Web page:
t, so this photo has generally been worked, but the bench is very bright now that I'm gonna come back up to what? Where I would probably today use the basics panel to achieve this. But I want to just first explain to you what the tone curve panel will dio and, um, give you an orientation to it first. So let me go ahead, set this up. So the tone curve panel is right below the basic panel, and it has some sliders at the bottom. If yours doesn't have sliders, then you can hit this little square here to get to slider view. It's called Parametric View. Now the sliders air here because the curve itself, it's not clear what the curve means or what to do with it. So the sliders aren't easier way and sometimes a quicker way just to make changes. The tone curve allows you to brighten and dark in particular ranges of tones in your photos so I can brighten or darken just the highlights in the photo. So the highlights the top of this benches like over, Um, it's just way too bright, so I could slide the highlight slider to the left. Too dark in the highlights in this photo. Since I slide up a little bit, I'm gonna collapse the hissed a gram here. We won't need it for this example. So as I slide the highlight slider to the left, the bench becomes a little darker and the curve bends downward. So light room does whatever needs to do to the curve for that to happen and really what it comes down to As as the curve bends downward, it darkens As the curve bends upward. It brightens. But I got there through a slider. Now I'm able to work on any range of tones. Highlights is the find is the brightest 25% of tones of potential tones in the photo. If you had everything from white toe like gray, then we have lights than we have darks. And then we have shadows. It's like a dark and down the highlights I could dark and the lights here is well, maybe to further dark in that bench. Maybe. Maybe the darks air too dark. So I can Brighton with the dark slider a little bit to brighten the darks. Now, this is starting to sound a bit too a lot like what I was talking about using the basics panel for right, um, frightening particular ranges of tones. We had mid tones with exposure. We have shadows and highlights, and whites and blacks to two fairly well isolate ranges of tones in your photo for brightening or darkening. Now I find that the light room four controls in the basic panel are so effective that this particular version of the tone curve I don't come down to it very often. So let's go ahead and reset thes sliders. Just resettle four by double clicking on the words. And then let's scroll up to the basic panel, and I'll think through this from a basic panel approach. The overall photo is a little too bright. So will darken the exposure. Just a touch the highlights airway to Bright. So I'll bring the highlights down. That doesn't much better job than the tone curve for my perspective. And then there still I want to, like bring the whitest of the white tones down, so I kind of need to turbocharge this with whites. So I'm gonna push whites down, and I'm able to very effectively isolate that range of tones that that highlight range using the basic panel. So with the advent of light Room four again, I don't I don't use that very much. Now there's a more powerful version of the tone curve that I still find useful in some situations. I'm gonna show you that as well. So let's let's see, Let's go back down to the tone curve and I want to show you the point curve version of this. But I think I want to go to a different photo. Let's go back to our balcony photo here. It's got a nice wide range of tones and got another issue that I'm gonna fix with Issa's Well, and I'll show you the point curve version. And again, I don't think that beginners need the point curve, but you'll make the decision on what level of complexity you want to get into. Um, I'm gonna click on this little square and I'll zoom back out now that I've done that and you'll see that my sliders air gone. So it's up to you to understand, of course, what to do at this point cause there's no sliders and I'm not gonna tell you. So I'm just gonna okay, bad joke. Uh, even the best comedians have jokes fall flat, right? I mean, okay, thank you. All right, so on the tone curve hurt here again, our tones go from black on the left toe, white on the right. So from black to white and as we click and drag down on the curve were darkening As we click and drag up on the curve, we're brightening now. I clicked right at the mid tones, right, the middle gray, the average values and that part of the curve went up the most. So that's what got brightened the most. But in fact, I did brighten all tones all the way up, toe white, some. It just fades off. So there's a little bit of frightening in the brightest tones, a little bit of frightening in the darkest tones. And if I hit the switch on and off of the top of the tone curve, you'll see these switches at the top of every panel except the basic panel. So if I hit that switch on and off, you'll see before and after, so I bright the photo. Yes, I could write in the photo in the basics panel, but as far as the lesson on the tone curve, I can actually isolate my changes to a particular range. So if I wanted Teoh dark and the bright in the shadows, I would take this point are actually I'm gonna drag this point off the curb to get rid of it. So I just click on it, drag off, it's gone. I'm gonna put a point in the shadows and drag up to brighten. But then I'm going to say I don't want all these other tones to brighten as well. So I'm gonna click in these brighter tones and anchor them back to the diagonal so that there's no change to them, so that I'm just bending the curve up in the shadows. I'm just frightening the shadows that gives you more control. That's what the point curve is all about. And, you know, there's lots of Power Point Curve users out there until the point curve came into light from three. You guys were still going to photo shop to do your curves work, so that allows you to isolate ranges of tones. Now I'm still going to challenge you and say that I'll bet you I can do a lot of this work more effectively in the basic panel, but not always. So, um, don't email me with the exceptions because I know that they're there. But there is something that's, you know, even that is new and that you can't do in the basics panel and you're only going to see this in light room for So let me go ahead. I'm just gonna brighten up these shadows just a little bit. But let's say that I also want a warm up the shadows. I want to add some yellow into the shadows in the photo. The shadows tend to be bluish. They tend to be cool. So I want a warm up the shadows that I can only do. I could do with the adjustment brush, but its first curves go. I can't do with light from three. So if you're a Lightning three user, you won't see this. But in light room four, I have individual color channels, so I have red, green and blue here. We'll zoom back out here now I want a warm something up. I'm gonna choose the Blue Channel. And the reason I choose the blue Jail is that the opposite of blue is yellow. So you know you have to learn your color. Your your subtracted color will your like color will. There's a hint here, up in white balance shows you The opposite of blue is yellow. The opposite of green is magenta. It doesn't give you the third component, the Red Scion. Okay, so I'm in the Blue Channel now is a click and drag up. I'm adding blue as I click and drag down. I'm adding yellow, taking out blue. So if I click and drag down in the shadows here and then I anchor, I could put more points on the curve to anchor them back to the diagonal. And then I zoom back out here and I hit the switch on and off. You'll see that I've just warmed up the shadows, but I warmed and brightened the shadows. OK, I brighten them back in the RGB channel. So yes, I've gone too far. But I want to make sure that it's obvious for you guys watching this on screen that that's in fact, what I've done. So it gives you again mawr local control over your photo without having to paint with the adjustment brush, so it's definitely useful. Let me just show you that other channels here so blue we did read and Scion are opposites. So if I click and drag down will take out red and add Scion, click and drag up. I had ad red, and of course, the other one would be green and magenta. So if you need to shift, I think the best example really is shifting the shifting the tones in your highlights of your shadows, shifting the colors very handy. Tool Question. Some dunker. That's super cool. I'm excited about that, huh? Let's look for I wish I could take credit for these things. I mean, it's just amazing what they built into this program already. It's I like it. Obviously, we can congratulate the messenger. It's the opposite, something one might say. Um so question in the audience. Yeah, um, is the ah RGB, and then each of the separate color curves those air. There's not one replacing the other. You can adjust each of the four of them separately, and they combine additive lee to get what you want. Exactly. So in this particular example in the Blue Channel, I warmed up the shadows and then back here in the RGB, which is the composite meaning, it's the brightness and darkness. I actually bumped up the shadows. There I brighten the shadows as well. So they just combined. Yep. And the effect is both frightening and adding yellow. So a question from motives up are the quick developed settings in the library module completely independent from these in the develop module independent, they will both affect your photo. You can use both. So I guess I would call that independent, maybe. Or if you make a change on the library module, it's gonna be There you go. Yeah, by five. Bump up exposure dramatically here in quick developed and I come to develop that has affected a photo. Yes, your photo and the instructions live once of the difference. I mean, obviously the develop module has a lot more going to command Z here. The develop module has a lot more tools. It also works a little bit differently, and that quick development is adding relative amounts. So you're bumping things up by 1/3 regardless of where they are in developed, you're talking about absolute. So let me let me just say that in quick develop. I have these two photos here that have very different exposures. Okay, if I slide, if I click on the quick develop exposure slider, I could bump him up by by the same percentage amount as opposed to the same absolute amount that I would be doing in the develop module. But I tended to use quick develop. Really, if I just need to do a little bit of quick and dirty adjustment to make the decision on whether this is a picker reject, which is what I talked about yesterday. And I do most of my developed here in the develop module and Vivian hyphen photo she's at wondering in my light room four tone panel the RGB choices not showing up and should be above pointing curved and linear. And why would that be? That would be because either you have light from three or you have, like, room for, but the photo is still in the old process version. So I'm gonna take this photo back to when I had worked it in light from three so that it still had this exclamation point here and here in the point curve. Now I have no RGB. I have no individual color controls. So as long as you're still back in the old 2010 process version the light room. Three way of doing things you won't have the new basic panel controls. You won't have the red, green and blue point curve controls, and you won't have the new features in the adjustment brush and the graduated filter. Okay, And the question Oh, in the audience, Go ahead. Thanks. I was wondering what the difference when you're working with the tone curve, as opposed to when you have kind of the region's expanded versus when Not, it's like when they're not expanded, you're adding points that you can then adjust, but when you expand it, it doesn't show up that way. You're just kind of dragging the curve. What do you mean that the region's oh, you OK with little line icon? Yeah, when it's expanded, its a different view, and it seems like it functions different than when it's collapsed. So when you when you use the region's here, you can't put points on the curve. You can click and drag, but it's not the same as putting points on the curve. It's just like room is sliding the slider, and it's kind of I would say, it's it's trying to protect you. This version of it is kind of the safe version of the tone curve in that it won't let you do really abrupt changes to your curve. And as I drag this, you may see that shadow to see that kind of oval shape around the curve as I come in here. That's the limits of what you can accomplish using slider view. So what it's trying to do is make sure that as you brighten or darken, your effect fades off gradually, between ranges of tones, with the point occur, it's assumed that you want full control and you'll take responsibility for any wacky results. Let me back out, back out in history a little bit so I can put a point here and I could put another one and I could drop it down to be crazy, you know, crazy, abrupt and do whatever I want. But, um, that's for those that want to take full control. Cool. And can you do both? Can you make adjustments in both and do they work in tandem or is kind of one or the other, because I feel like I was playing with bulls and getting some new results. Yep. So I did that really abrupt change in the point curve, and I came over here notice that my curve here all of a sudden is very chopped off here. But I can continue to work with these sliders, and I'm sure you confined presets for all kinds of kind of whacked out looks on the Web, you know, to download. I'm gonna go ahead and go back to my conservative view of this photo. But you can have some fun there as well. A question from Holding Pattern, who has noticed the targeted adjustment tool there as well and is wondering it's similar to H S L. It's It's very similar to H itself, so thanks for pointing that out. So I'm in slider view in the tone curve, and as I click on that and I click and drag in a particular range of tones, light room just decides which slider it's supposed to slide so that where I clicked and dragged was in the lights. So it slid the slider that works a little bit differently in Let me reset this now in the point curve. So I'll click on the point curve here, and I use the targeted adjustment tool click and drag in the shadows up here. That actually puts a point on the curve exactly at that tone, so it's a way to sample it and get that point on the curve so that you can then take further control of it.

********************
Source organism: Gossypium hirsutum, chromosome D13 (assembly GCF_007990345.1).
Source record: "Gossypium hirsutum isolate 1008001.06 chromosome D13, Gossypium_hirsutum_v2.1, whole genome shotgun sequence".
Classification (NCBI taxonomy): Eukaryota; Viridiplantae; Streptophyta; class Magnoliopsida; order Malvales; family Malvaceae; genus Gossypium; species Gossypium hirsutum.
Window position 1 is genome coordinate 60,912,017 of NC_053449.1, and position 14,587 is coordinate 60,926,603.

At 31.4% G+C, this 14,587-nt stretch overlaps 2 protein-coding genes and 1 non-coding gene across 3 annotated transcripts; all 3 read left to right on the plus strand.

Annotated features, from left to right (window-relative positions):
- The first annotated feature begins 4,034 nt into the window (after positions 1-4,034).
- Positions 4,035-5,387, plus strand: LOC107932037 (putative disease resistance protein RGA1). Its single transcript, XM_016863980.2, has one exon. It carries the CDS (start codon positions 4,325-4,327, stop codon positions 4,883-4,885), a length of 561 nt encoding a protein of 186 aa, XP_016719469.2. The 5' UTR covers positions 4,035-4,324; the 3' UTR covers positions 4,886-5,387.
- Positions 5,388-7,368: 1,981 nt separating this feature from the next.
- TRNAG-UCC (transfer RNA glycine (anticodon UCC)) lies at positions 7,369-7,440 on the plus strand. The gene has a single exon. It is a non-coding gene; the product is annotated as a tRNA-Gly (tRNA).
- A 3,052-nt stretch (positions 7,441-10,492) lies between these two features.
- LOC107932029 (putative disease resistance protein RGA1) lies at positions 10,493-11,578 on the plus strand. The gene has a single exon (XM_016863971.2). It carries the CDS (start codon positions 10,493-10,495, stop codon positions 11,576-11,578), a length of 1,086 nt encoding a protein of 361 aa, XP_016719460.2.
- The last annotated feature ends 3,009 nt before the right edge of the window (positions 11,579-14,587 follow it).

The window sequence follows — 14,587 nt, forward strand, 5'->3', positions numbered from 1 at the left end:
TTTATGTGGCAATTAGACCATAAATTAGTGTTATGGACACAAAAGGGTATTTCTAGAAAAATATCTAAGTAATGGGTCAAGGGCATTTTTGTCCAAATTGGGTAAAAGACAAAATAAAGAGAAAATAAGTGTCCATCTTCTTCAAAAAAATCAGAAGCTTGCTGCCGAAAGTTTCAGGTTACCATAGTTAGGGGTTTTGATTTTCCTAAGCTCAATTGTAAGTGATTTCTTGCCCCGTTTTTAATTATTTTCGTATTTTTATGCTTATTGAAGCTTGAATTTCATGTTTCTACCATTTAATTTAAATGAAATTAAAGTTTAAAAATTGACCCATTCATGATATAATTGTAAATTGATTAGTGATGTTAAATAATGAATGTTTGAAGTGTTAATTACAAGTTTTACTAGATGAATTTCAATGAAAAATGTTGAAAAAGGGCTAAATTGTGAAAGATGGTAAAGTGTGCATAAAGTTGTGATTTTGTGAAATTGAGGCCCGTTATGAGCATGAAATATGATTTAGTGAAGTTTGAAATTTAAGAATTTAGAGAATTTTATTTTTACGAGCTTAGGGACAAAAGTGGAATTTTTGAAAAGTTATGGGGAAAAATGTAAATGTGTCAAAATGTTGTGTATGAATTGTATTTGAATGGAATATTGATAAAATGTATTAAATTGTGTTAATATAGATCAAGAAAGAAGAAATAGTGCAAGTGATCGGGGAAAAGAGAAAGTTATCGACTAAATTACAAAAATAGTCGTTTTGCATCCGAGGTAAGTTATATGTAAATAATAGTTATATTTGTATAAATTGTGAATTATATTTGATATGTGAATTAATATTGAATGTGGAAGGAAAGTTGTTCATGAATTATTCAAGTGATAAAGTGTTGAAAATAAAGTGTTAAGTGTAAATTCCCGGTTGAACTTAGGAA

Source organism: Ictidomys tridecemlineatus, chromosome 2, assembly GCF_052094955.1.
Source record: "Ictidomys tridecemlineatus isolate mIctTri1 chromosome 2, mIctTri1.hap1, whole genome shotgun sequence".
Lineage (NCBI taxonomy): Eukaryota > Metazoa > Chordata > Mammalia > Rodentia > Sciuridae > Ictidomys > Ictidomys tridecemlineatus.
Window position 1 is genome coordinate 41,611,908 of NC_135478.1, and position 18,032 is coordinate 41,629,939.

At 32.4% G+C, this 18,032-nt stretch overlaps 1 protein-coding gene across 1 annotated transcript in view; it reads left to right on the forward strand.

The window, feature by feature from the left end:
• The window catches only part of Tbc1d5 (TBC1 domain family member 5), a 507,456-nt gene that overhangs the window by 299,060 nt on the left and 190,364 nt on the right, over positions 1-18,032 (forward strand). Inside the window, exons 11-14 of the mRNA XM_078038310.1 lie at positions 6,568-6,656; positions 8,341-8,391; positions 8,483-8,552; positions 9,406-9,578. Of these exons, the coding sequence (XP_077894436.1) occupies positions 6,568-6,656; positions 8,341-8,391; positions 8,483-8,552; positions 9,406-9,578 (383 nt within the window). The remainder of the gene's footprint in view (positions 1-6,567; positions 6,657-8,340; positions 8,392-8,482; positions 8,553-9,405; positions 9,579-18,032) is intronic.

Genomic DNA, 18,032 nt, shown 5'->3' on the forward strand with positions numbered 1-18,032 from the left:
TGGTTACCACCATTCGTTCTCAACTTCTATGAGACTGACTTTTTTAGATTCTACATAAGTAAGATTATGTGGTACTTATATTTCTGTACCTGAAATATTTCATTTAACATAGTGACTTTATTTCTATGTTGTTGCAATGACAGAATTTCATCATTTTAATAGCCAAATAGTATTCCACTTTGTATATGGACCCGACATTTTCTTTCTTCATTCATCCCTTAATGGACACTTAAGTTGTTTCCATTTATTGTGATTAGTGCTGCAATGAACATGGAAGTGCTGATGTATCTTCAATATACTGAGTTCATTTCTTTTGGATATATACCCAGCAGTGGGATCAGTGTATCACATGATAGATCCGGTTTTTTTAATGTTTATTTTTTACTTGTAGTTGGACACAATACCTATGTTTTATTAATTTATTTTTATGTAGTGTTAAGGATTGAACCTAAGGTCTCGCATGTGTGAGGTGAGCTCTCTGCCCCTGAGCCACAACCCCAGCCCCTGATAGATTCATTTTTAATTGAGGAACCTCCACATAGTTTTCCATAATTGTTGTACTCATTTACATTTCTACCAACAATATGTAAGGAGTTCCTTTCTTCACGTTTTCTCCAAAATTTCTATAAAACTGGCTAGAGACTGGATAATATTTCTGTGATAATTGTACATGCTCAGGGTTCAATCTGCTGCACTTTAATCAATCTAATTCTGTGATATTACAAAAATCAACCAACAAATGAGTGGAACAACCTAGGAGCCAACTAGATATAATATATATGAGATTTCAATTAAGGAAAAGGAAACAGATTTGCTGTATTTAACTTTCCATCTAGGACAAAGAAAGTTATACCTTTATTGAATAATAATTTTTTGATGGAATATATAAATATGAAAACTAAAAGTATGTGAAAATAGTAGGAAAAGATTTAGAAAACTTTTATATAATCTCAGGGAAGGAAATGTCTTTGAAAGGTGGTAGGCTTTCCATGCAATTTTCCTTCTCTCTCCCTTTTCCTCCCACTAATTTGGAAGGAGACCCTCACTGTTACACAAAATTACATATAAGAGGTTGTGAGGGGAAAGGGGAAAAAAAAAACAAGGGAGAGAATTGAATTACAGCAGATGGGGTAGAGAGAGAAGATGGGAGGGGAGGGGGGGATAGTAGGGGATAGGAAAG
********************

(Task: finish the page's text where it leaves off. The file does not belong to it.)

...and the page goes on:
Class Materials

bonus material with purchase

Lightroom Day 1 Slides.pdf

bonus material with enrollment


Ratings and Reviews

Miguel Lecuyer

Great workshop! New to Lightroom and found it very helpful. Saved me a couple hundred dollars and time by not taking an evening LR class. Creative Live workshops match my learning style perfectly. Laura is awesome! My only complaint is maybe Laura can use a PC next time which is what she seems more comfortable using. Her shortcut mix-ups on a Mac were making me a bit dizzy :)

a Creativelive Student

I cannot express enough how impressed I was with Laura and this class. I learned more in the 3 days of this workshop than I did in all 6 weeks of a class I took online that cost three times as much. I left not only impressed by the class but MOST importantly - refreshed and energized to put my new knowledge to use! Thank you for that!!!

a Creativelive Student

Excellent workshop bar none. I learned more about Lightroom than I did from any other tutorial/workshp that I previously encountered. Thanks Laura!

Student Work